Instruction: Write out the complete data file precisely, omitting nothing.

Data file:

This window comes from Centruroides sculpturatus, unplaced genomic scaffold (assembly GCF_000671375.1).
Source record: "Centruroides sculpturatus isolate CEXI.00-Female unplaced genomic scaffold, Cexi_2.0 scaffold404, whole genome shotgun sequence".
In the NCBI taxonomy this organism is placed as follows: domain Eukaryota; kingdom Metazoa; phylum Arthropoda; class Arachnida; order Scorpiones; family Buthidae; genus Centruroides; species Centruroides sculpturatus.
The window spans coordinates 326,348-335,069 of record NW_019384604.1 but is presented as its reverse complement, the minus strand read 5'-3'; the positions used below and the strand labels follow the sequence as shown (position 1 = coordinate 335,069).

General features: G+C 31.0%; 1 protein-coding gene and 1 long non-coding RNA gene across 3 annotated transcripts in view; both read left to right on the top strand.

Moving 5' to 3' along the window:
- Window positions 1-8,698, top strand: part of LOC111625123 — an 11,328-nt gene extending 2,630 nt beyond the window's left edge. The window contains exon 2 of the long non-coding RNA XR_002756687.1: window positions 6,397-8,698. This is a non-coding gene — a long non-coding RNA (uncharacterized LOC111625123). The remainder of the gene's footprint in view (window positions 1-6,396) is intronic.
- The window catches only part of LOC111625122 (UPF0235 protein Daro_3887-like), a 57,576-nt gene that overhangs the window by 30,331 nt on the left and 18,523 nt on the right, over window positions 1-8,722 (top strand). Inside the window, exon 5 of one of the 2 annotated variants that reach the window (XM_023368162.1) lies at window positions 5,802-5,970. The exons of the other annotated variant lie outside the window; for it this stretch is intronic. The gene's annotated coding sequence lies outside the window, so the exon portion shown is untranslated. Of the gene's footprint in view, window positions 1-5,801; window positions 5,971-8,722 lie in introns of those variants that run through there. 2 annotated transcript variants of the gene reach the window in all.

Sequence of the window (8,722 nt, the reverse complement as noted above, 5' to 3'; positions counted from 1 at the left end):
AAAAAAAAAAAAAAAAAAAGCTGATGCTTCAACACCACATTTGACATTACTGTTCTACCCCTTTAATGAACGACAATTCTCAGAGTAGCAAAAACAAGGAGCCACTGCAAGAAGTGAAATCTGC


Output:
This window comes from Centruroides sculpturatus, unplaced genomic scaffold (assembly GCF_000671375.1).
Source record: "Centruroides sculpturatus isolate CEXI.00-Female unplaced genomic scaffold, Cexi_2.0 scaffold404, whole genome shotgun sequence".
In the NCBI taxonomy this organism is placed as follows: domain Eukaryota; kingdom Metazoa; phylum Arthropoda; class Arachnida; order Scorpiones; family Buthidae; genus Centruroides; species Centruroides sculpturatus.
The window spans coordinates 326,348-335,069 of record NW_019384604.1 but is presented as its reverse complement, the minus strand read 5'-3'; the positions used below and the strand labels follow the sequence as shown (position 1 = coordinate 335,069).

General features: G+C 31.0%; 1 protein-coding gene and 1 long non-coding RNA gene across 3 annotated transcripts in view; both read left to right on the top strand.

Moving 5' to 3' along the window:
- Window positions 1-8,698, top strand: part of LOC111625123 — an 11,328-nt gene extending 2,630 nt beyond the window's left edge. The window contains exon 2 of the long non-coding RNA XR_002756687.1: window positions 6,397-8,698. This is a non-coding gene — a long non-coding RNA (uncharacterized LOC111625123). The remainder of the gene's footprint in view (window positions 1-6,396) is intronic.
- The window catches only part of LOC111625122 (UPF0235 protein Daro_3887-like), a 57,576-nt gene that overhangs the window by 30,331 nt on the left and 18,523 nt on the right, over window positions 1-8,722 (top strand). Inside the window, exon 5 of one of the 2 annotated variants that reach the window (XM_023368162.1) lies at window positions 5,802-5,970. The exons of the other annotated variant lie outside the window; for it this stretch is intronic. The gene's annotated coding sequence lies outside the window, so the exon portion shown is untranslated. Of the gene's footprint in view, window positions 1-5,801; window positions 5,971-8,722 lie in introns of those variants that run through there. 2 annotated transcript variants of the gene reach the window in all.

Sequence of the window (8,722 nt, the reverse complement as noted above, 5' to 3'; positions counted from 1 at the left end):
AAAAAAAAAAAAAAAAAAAGCTGATGCTTCAACACCACATTTGACATTACTGTTCTACCCCTTTAATGAACGACAATTCTCAGAGTAGCAAAAACAAGGAGCCACTGCAAGAAGTGAAATCTGC